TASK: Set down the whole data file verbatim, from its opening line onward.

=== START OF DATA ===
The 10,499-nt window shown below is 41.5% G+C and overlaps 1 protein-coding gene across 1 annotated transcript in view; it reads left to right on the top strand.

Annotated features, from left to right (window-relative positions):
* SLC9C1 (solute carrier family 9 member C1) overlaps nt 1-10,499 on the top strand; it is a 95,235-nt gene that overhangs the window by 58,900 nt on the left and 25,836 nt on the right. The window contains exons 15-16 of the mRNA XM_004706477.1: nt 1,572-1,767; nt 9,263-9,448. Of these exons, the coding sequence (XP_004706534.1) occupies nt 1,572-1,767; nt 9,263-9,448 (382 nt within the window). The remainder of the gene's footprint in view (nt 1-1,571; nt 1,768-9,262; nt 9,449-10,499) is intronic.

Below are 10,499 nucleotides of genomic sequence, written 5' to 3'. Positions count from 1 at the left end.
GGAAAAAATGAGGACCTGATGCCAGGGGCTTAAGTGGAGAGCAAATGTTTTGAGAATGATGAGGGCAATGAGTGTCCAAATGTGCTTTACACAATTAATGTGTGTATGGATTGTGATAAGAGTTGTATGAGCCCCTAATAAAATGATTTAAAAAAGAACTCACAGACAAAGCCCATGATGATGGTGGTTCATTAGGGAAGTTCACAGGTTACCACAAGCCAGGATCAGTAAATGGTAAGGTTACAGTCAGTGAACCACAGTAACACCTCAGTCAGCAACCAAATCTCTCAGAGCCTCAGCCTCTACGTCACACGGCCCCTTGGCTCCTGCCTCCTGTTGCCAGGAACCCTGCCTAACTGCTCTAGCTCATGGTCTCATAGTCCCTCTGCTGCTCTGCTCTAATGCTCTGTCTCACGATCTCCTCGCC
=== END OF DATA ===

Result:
The 10,499-nt window shown below is 41.5% G+C and overlaps 1 protein-coding gene across 1 annotated transcript in view; it reads left to right on the top strand.

Annotated features, from left to right (window-relative positions):
* SLC9C1 (solute carrier family 9 member C1) overlaps nt 1-10,499 on the top strand; it is a 95,235-nt gene that overhangs the window by 58,900 nt on the left and 25,836 nt on the right. The window contains exons 15-16 of the mRNA XM_004706477.1: nt 1,572-1,767; nt 9,263-9,448. Of these exons, the coding sequence (XP_004706534.1) occupies nt 1,572-1,767; nt 9,263-9,448 (382 nt within the window). The remainder of the gene's footprint in view (nt 1-1,571; nt 1,768-9,262; nt 9,449-10,499) is intronic.

Below are 10,499 nucleotides of genomic sequence, written 5' to 3'. Positions count from 1 at the left end.
GGAAAAAATGAGGACCTGATGCCAGGGGCTTAAGTGGAGAGCAAATGTTTTGAGAATGATGAGGGCAATGAGTGTCCAAATGTGCTTTACACAATTAATGTGTGTATGGATTGTGATAAGAGTTGTATGAGCCCCTAATAAAATGATTTAAAAAAGAACTCACAGACAAAGCCCATGATGATGGTGGTTCATTAGGGAAGTTCACAGGTTACCACAAGCCAGGATCAGTAAATGGTAAGGTTACAGTCAGTGAACCACAGTAACACCTCAGTCAGCAACCAAATCTCTCAGAGCCTCAGCCTCTACGTCACACGGCCCCTTGGCTCCTGCCTCCTGTTGCCAGGAACCCTGCCTAACTGCTCTAGCTCATGGTCTCATAGTCCCTCTGCTGCTCTGCTCTAATGCTCTGTCTCACGATCTCCTCGCC